Jump to ContentJump to Main Navigation
Invisible SubjectsAsian America in Postwar Literature$
Users without a subscription are not able to see the full content.

Heidi Kim

Print publication date: 2016

Print ISBN-13: 9780190456252

Published to Oxford Scholarship Online: April 2016

DOI: 10.1093/acprof:oso/9780190456252.001.0001

Show Summary Details
Page of

PRINTED FROM OXFORD SCHOLARSHIP ONLINE (oxford.universitypressscholarship.com). (c) Copyright Oxford University Press, 2022. All Rights Reserved. An individual user may print out a PDF of a single chapter of a monograph in OSO for personal use.date: 26 May 2022

The Foreign Faulkner

The Foreign Faulkner

The Mississippi Chinese in Faulkner’s South

(p.130) 4 The Foreign Faulkner
Invisible Subjects

Heidi Kim

Oxford University Press

William Faulkner’s imagined small county in Mississippi has grown to represent the US South and the racial turmoil of generations imbricated in the long legacy of slavery. But in the last few decades, not only have Faulkner and Southern studies looked more at diverse and global interpretations of Faulkner, but the Mississippi Delta Chinese population has become an important part of the study of racialization in the South. This chapter particularly examines the historical and literary role that the Chinese play as parties neither black nor white. The interstitial positioning of the Chinese American population parallels the skillful use of foreignness and outsiderness in Faulkner’s works, most particularly in Light in August, in which the ambiguously raced protagonist exists as a foreigner until he irretrievably falls within the racial binary. Faulkner makes use of the Chinese at pivotal moments to discuss the intrusion and socioeconomic containment of a foreign presence, which his characters see will lead to a mixed-race future.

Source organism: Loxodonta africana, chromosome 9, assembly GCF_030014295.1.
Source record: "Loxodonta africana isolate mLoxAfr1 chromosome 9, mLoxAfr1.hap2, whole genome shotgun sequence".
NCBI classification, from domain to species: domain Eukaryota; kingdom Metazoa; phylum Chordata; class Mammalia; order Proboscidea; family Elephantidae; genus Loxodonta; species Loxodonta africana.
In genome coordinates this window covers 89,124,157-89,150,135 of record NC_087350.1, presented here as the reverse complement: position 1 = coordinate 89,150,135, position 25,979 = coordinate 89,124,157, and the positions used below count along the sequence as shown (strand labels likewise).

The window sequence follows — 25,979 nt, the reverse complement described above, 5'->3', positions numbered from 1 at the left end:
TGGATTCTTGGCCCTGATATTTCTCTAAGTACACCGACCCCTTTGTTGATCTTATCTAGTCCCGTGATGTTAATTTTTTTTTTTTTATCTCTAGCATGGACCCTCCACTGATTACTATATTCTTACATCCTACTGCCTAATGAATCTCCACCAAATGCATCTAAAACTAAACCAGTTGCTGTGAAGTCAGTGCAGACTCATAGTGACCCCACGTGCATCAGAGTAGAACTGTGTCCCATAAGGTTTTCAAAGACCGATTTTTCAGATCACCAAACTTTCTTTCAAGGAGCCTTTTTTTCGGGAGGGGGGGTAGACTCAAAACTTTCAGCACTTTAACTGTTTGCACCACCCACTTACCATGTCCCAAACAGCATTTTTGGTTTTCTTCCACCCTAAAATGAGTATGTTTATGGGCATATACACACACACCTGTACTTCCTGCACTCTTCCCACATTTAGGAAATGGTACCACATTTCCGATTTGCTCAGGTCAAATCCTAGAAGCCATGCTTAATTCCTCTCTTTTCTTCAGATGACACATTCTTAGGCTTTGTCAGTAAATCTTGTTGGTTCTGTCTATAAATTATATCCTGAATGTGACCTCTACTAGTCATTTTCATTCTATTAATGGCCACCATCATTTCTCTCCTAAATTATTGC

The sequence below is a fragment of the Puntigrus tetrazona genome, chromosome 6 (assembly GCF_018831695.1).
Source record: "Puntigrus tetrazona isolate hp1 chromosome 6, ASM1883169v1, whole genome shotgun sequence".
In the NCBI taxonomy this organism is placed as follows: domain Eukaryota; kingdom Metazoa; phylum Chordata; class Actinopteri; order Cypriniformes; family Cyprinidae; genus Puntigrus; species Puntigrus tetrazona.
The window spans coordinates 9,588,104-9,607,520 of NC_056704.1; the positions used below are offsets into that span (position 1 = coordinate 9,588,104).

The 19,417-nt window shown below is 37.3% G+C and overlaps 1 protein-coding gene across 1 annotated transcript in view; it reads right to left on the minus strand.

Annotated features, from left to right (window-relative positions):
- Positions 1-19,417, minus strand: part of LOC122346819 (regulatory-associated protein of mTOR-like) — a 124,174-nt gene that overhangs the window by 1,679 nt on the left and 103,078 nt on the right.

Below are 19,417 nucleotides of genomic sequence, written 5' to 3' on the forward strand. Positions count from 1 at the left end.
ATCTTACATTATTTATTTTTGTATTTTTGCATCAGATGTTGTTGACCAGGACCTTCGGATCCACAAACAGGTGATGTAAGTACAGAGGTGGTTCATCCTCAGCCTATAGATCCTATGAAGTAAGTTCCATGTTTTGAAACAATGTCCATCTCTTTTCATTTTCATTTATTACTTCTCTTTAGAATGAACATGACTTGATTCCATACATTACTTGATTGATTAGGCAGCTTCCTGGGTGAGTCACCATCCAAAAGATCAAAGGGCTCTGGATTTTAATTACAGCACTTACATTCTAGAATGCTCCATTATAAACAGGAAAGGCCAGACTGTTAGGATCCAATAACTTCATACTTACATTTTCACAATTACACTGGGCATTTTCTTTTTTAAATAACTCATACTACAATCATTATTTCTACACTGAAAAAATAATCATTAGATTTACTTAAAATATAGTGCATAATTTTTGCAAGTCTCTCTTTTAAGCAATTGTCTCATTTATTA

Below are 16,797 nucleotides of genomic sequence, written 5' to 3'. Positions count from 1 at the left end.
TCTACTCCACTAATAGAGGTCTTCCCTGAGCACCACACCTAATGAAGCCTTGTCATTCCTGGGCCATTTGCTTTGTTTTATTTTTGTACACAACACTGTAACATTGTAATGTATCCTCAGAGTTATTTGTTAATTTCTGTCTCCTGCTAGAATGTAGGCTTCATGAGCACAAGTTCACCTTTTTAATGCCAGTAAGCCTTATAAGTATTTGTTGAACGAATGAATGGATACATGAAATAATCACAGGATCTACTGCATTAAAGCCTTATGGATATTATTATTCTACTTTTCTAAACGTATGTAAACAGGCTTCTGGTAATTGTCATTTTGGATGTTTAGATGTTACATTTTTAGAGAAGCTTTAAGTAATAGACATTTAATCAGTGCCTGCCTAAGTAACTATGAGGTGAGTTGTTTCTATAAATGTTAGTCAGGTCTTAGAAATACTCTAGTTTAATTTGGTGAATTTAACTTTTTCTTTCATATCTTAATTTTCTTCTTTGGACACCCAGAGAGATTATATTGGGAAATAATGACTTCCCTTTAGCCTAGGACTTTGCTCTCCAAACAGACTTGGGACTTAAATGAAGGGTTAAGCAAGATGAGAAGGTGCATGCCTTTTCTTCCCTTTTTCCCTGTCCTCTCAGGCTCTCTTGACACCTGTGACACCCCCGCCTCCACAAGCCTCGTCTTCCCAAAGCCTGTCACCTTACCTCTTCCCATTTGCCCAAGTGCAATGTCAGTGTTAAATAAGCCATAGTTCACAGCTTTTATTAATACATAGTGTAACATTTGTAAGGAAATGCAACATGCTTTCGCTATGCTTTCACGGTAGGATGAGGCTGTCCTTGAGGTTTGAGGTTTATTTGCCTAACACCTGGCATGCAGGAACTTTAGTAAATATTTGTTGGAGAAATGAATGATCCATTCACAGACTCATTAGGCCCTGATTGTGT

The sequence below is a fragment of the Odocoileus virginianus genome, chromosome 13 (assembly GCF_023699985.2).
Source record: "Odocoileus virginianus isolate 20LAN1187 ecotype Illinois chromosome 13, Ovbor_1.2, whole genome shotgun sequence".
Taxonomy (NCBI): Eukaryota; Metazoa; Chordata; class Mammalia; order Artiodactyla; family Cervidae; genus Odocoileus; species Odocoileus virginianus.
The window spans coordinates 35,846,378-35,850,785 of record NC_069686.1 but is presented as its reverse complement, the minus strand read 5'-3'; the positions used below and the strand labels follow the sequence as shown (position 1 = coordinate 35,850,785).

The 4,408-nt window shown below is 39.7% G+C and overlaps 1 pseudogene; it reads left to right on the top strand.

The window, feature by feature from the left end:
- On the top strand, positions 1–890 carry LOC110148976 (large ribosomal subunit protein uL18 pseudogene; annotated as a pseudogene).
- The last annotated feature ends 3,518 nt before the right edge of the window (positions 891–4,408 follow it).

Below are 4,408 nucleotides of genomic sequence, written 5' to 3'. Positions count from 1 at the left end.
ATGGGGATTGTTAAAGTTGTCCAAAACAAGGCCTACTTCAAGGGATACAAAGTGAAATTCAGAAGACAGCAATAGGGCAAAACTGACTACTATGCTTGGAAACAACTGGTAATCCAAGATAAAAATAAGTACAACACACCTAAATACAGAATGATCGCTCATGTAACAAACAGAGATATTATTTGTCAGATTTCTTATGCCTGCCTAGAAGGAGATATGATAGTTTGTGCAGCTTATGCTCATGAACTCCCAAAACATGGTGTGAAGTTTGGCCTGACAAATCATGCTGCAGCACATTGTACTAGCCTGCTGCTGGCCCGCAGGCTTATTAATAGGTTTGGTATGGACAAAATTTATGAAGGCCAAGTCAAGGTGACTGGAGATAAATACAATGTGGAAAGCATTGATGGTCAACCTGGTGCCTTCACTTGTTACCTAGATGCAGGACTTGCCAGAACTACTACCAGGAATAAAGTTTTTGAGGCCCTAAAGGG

Keywords:   William Faulkner, Light in August, Mississippi, Mississippi Delta, Chinese Americans, US South

Oxford Scholarship Online requires a subscription or purchase to access the full text of books within the service. Public users can however freely search the site and view the abstracts and keywords for each book and chapter.

Please, subscribe or login to access full text content.

If you think you should have access to this title, please contact your librarian.

To troubleshoot, please check our FAQs , and if you can't find the answer there, please contact us .